If Dzhokhar Tsarnaev is given the death penalty, it'll mean years of appeals, a media circus and a martyred killer.
That's an argument defense attorneys used Monday as they began to mount their case against killing the Boston Marathon bomber, according to The Boston Globe. Attorney David Bruck told jurors during opening statements that Tsarnaev should instead spend 23 hours of every day in a tiny room at the United States Penitentiary Administrative Maximum Facility in Florence, Colorado.
"He goes here and he’s forgotten,” Buck said in court. “No more spotlight like the death penalty brings. ... No martyrdom.”
Jurors already convicted Tsarnaev on 30 charges related to the bombing and the killing of a police officer. Now his defense team will try and convince jurors to give him life in prison without the possibility of parole.
During Monday's penalty phase hearing, Bruck acknowledged the pain and suffering that so many victims sustained in the 2013 attacks. But he spent his opening statements shifting the focus away from Dzhokhar and back toward his dead brother, Tamerlan, saying, "If Tamerlan hadn’t been in the picture, would Dzhokhar have done this on his own?"
Maintaining the focus on Tamerlan, who was killed after a shootout with the police and after his brother drove over him in a getaway car, Mr. Bruck also said that Tamerlan was committed to violence.
“What Tamerlan’s computer shows is obsession,” he said. “He was consumed by jihad. It had become almost all he did and all he thought about,” as he plotted revenge for Muslim deaths in American-led wars in Iraq and Afghanistan.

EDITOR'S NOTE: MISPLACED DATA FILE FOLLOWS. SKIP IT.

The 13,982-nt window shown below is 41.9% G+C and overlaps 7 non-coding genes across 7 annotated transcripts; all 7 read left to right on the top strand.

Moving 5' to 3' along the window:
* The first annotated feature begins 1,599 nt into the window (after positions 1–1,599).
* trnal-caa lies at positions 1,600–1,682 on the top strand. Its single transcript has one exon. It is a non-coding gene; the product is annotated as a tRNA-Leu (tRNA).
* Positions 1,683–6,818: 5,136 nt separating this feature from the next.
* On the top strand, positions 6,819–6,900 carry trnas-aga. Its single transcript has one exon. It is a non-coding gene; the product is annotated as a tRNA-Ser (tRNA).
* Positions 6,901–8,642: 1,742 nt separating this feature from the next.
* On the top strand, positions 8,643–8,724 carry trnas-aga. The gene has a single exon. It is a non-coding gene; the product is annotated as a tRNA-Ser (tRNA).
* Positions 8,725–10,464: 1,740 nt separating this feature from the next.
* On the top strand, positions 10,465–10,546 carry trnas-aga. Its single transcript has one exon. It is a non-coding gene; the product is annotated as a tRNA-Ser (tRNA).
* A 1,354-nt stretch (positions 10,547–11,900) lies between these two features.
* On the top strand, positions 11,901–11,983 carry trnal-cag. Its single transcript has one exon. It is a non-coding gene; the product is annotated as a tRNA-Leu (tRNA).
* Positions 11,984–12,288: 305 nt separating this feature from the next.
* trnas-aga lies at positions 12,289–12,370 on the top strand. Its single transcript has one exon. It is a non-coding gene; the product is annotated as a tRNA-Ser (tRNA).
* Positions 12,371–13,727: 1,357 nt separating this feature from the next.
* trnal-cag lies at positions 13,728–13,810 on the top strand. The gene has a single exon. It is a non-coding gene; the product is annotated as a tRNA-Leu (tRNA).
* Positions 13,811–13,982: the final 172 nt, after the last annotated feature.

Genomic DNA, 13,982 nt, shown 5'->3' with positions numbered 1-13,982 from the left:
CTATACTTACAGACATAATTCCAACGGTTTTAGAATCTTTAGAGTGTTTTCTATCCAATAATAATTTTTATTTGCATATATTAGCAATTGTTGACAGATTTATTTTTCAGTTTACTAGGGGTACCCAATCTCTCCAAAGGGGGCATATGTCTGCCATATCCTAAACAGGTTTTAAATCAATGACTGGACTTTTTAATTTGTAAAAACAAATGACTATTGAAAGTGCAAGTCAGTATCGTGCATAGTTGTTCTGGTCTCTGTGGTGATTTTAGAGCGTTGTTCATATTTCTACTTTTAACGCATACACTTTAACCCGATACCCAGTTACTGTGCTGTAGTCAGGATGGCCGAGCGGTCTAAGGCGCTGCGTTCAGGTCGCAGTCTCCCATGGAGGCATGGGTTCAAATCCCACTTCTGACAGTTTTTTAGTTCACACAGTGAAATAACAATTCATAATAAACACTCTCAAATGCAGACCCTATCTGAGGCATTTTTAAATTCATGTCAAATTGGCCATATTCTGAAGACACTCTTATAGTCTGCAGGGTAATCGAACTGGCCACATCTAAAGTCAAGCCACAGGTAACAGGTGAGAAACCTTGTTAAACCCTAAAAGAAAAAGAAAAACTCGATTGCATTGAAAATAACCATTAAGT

Referring to Tamerlan, he added: “The man who conceived, planned and led this crime is beyond our power to punish. Only the 19-year-old brother who helped is left.”
Instead of letting Dzhokhar appeal his life away on death row, Bruck argued, why not put him away in a place that already houses Unabomber Ted Kaczynski and "other terrorists who used to be famous?" He said inmates at the federal prison, also called ADX, have very little contact with the outside world, The Globe reports.
On Monday afternoon, the defense also called in witnesses to testify, including acquaintances of the Tsarnaev brothers and Tamerlan's mother-in-law. Judith Russell -- the mother of Tamerlan's widow, Katherine “Katie” Russell -- spoke out for the first time since the bombings, saying Tamerlan's relationship with Islam became an "obsession," according to the Boston Herald.
An acquaintance testified that Tamerlan criticized the U.S. government's actions abroad about four months before the 2013 Boston Marathon bombings.
Robert Barnes spoke Monday during the penalty phase of the federal trial of Tamerlan's younger brother, Dzhokhar (joh-HAHR'). Dzhokhar Tsarnaev has been convicted of all 30 charges against him, and the jury will now decide whether he should be executed for his crimes.
Tamerlan Tsarnaev died days after the April 15, 2013, bombings following a gun battle with police.
Barnes says he and Tamerlan spoke in December 2012 at a pizzeria in Cambridge. Barnes says Tamerlan was "very passionate" in his criticisms.
He says Tamlerlan became aggressive when another man criticized Tsarnaev's religion for how it treated women. Barnes says Tamerlan poked him in the chest.
Dzhokhar's defense is expected to continue arguing that his older brother masterminded the bombings and then pressured Dzhokhar into them.
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